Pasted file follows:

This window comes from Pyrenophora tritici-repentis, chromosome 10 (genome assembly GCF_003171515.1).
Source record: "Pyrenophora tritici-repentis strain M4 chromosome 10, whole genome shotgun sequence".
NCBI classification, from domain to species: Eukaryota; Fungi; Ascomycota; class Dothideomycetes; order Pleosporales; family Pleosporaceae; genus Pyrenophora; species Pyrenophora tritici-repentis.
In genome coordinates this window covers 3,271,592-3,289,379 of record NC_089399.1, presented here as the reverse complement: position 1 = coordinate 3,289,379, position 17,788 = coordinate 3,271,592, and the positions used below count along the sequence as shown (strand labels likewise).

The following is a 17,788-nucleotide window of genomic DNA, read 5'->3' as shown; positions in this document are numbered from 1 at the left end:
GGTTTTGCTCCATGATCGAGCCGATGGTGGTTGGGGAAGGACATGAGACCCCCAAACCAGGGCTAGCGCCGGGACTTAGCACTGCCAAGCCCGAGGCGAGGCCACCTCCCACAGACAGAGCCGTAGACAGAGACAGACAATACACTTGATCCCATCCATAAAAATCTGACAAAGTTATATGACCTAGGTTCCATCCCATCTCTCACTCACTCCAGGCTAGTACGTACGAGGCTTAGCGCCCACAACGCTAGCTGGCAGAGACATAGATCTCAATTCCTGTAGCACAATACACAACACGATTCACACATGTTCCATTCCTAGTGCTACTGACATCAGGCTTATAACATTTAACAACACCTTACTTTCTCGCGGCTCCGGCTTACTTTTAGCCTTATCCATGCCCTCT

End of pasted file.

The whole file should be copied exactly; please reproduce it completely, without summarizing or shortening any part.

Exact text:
This window comes from Pyrenophora tritici-repentis, chromosome 10 (genome assembly GCF_003171515.1).
Source record: "Pyrenophora tritici-repentis strain M4 chromosome 10, whole genome shotgun sequence".
NCBI classification, from domain to species: Eukaryota; Fungi; Ascomycota; class Dothideomycetes; order Pleosporales; family Pleosporaceae; genus Pyrenophora; species Pyrenophora tritici-repentis.
In genome coordinates this window covers 3,271,592-3,289,379 of record NC_089399.1, presented here as the reverse complement: position 1 = coordinate 3,289,379, position 17,788 = coordinate 3,271,592, and the positions used below count along the sequence as shown (strand labels likewise).

The following is a 17,788-nucleotide window of genomic DNA, read 5'->3' as shown; positions in this document are numbered from 1 at the left end:
GGTTTTGCTCCATGATCGAGCCGATGGTGGTTGGGGAAGGACATGAGACCCCCAAACCAGGGCTAGCGCCGGGACTTAGCACTGCCAAGCCCGAGGCGAGGCCACCTCCCACAGACAGAGCCGTAGACAGAGACAGACAATACACTTGATCCCATCCATAAAAATCTGACAAAGTTATATGACCTAGGTTCCATCCCATCTCTCACTCACTCCAGGCTAGTACGTACGAGGCTTAGCGCCCACAACGCTAGCTGGCAGAGACATAGATCTCAATTCCTGTAGCACAATACACAACACGATTCACACATGTTCCATTCCTAGTGCTACTGACATCAGGCTTATAACATTTAACAACACCTTACTTTCTCGCGGCTCCGGCTTACTTTTAGCCTTATCCATGCCCTCT